As illustrated in FIG. 1, a machine 21 of the present invention includes a three-phase (or other conventional design) stator 22 and a two-phase (biphase) AC rotor 24. As indicated by the duality shown in FIG. 1, the machine can operate as a motor or as an AC generator or alternator. As a motor, power is supplied to the stator terminals 25, and the shaft 23 provides the variable-speed, variable-torque, mechanical rotation output. As a generator or alternator, the shaft 23 is driven by a mechanical source (such as an engine) and variable voltage, variable-frequency power is supplied from the stator windings 25 to electrical loads.
In a motor or alternator system, the machine rotor is supplied by a two-phase, variable-voltage, variable-frequency exciter 26. In typical operation, the exciter only needs to control about 5% of the total system throughput. The rotating pole piece assembly 28 rotates with respect to stator 22 and is magnetically coupled to the two-phase rotor excitation coils 30, which do not rotate with respect to the stator 22 or the machine housing.
FIGS. 3 and 4 illustrate that portion of the rotor which defines each of the two phases. Two such rotor phase assemblies 32 are thus included in the machine, as illustrated in FIG. 5 and described in further detail below. Each rotor phase assembly 32 includes a solenoid-style coil 34 wound on a suitable form or bobbin and mounted within a cup-shaped magnetic core 36 with a center post 38. Center post 38 is hollow so that the machine's shaft 40 (see FIG. 5) can pass through it along the shaft's axis of rotation 42. In this configuration, when coil 34 is excited as described below, the magnetic field from one end of the coil is “folded,” and both poles (which may for convenience be referred to as “north” and “south”)are coaxial and available at the same end of coil 34, with the outer shell 44 of core 36 defining one pole (north) and center post 38 defining the other (south). Two elongated pole pieces or extensions 46 and 48, aligned along axis 42, couple magnetically with outer shell 44 and thus define two like rotor poles. Another two elongated pole pieces or extensions 50 and 52, aligned along axis 42, similarly couple magnetically with center post 38 and define two like rotor poles that are opposite in polarity from the rotor poles defined by extensions 46 and 48. Extensions 46 and 48 and the ring-like base 54 that supports them define a pole assembly 53. Similarly, extensions 50 and 52 and the smaller diameter ring-like base 56 that supports them define another pole assembly 58. Each of extensions 46, 48, 50 and 52 covers a sector-shaped area about 45 degrees in width. The gap 60 (see FIG. 4) between the extensions 50 and 52 and the support ring 54 for extensions 46 and 48 is preferably large in comparison to the other machine gaps, such as the rotor-to-stator gap, to prevent it from providing a low-reluctance flux path between the pole pieces.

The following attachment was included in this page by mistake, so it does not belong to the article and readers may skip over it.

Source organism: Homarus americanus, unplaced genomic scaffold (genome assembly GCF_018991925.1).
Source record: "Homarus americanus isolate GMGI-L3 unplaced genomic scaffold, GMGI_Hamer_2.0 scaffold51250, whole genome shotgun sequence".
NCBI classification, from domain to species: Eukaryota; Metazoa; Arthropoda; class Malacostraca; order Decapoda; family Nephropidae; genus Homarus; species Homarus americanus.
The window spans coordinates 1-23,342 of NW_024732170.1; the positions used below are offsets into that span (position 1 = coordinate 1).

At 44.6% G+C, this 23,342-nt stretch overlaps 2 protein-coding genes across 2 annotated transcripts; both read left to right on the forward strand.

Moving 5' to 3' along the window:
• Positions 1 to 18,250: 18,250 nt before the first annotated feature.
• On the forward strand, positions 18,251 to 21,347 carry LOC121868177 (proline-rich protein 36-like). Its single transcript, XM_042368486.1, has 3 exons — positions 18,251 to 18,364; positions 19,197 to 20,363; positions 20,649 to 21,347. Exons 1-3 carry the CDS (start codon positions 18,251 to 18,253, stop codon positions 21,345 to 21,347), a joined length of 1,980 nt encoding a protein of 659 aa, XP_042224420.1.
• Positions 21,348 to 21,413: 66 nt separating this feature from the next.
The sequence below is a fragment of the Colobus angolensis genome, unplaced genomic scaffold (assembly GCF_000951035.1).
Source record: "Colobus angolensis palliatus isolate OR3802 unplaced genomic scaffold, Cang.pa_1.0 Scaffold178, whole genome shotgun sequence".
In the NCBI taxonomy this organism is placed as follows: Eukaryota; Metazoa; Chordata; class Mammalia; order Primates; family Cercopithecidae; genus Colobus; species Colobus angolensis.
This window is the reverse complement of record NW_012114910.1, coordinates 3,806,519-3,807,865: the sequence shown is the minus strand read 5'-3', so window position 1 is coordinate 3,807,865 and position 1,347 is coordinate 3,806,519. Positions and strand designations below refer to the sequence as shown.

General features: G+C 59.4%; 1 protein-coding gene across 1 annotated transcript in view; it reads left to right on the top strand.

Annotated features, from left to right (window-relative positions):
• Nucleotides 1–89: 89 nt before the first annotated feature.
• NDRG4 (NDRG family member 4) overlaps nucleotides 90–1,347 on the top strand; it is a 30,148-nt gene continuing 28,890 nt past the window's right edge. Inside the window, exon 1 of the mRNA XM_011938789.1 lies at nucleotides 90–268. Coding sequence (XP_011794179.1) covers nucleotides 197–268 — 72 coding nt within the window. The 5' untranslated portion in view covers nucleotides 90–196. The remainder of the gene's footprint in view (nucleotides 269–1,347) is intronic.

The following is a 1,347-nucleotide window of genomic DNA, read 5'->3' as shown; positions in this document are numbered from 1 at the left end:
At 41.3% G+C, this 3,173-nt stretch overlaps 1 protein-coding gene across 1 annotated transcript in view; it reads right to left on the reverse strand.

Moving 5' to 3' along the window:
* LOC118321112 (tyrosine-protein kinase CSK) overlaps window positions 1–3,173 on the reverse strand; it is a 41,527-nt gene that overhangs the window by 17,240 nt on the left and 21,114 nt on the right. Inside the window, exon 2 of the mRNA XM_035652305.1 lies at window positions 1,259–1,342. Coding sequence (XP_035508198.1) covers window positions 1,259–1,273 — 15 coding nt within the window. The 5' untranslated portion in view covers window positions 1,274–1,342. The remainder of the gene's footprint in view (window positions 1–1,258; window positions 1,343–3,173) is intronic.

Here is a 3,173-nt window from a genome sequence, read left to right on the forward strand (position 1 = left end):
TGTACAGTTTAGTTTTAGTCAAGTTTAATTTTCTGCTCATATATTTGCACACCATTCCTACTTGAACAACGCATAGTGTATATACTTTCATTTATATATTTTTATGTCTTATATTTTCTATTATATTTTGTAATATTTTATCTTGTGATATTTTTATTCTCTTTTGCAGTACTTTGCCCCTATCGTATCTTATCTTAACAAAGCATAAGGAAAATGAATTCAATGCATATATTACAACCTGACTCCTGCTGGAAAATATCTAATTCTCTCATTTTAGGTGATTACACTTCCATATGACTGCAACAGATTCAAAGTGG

The resulting rotor phase assembly 32 has a set of four semi-cylindrical pole pieces, each enclosing four opposing 45 degree segments of a cylindrical armature area. Note that coil 34 is enclosed between outer shell 44 and center post 38, and the electrical wire connections 62 to coil 34 are brought out through holes (not shown) in the closed end of core 36.
As illustrated in FIG. 5, the two rotor phase assemblies 32 of the machine are identical to one another and are assembled in opposing relation on shaft 40. The phase assembly 32 corresponding to one phase (referred to for convenience as “Phase A”)is rotated 90 electrical degrees (45 physical degrees for the four pole machine) about axis 42 with respect to the phase assembly corresponding to the other phase (referred to for convenience as “Phase B”), extensions 46,48, 50 and 52 of the Phase A phase assembly 32 are interleaved with extensions 46, 48, 50 and 52 of the Phase B phase assembly 32. Suitable non-magnetic, non-conductive, low-friction, ring-shaped spacers/bearings (not shown for purposes of clarity) separate and provide suitable gaps 62 between each of pole assemblies 53 and 58 and its respective core 36 (FIG. 4). Gaps 62 are preferably small in comparison to other gaps in the system, primarily the rotor-to-stator gap, so that is has a negligible effect upon the magnetic parameters of the machine. Note that gaps 62 are at the core positions where the cross-sectional areas are maximized for minimum gap flux densities.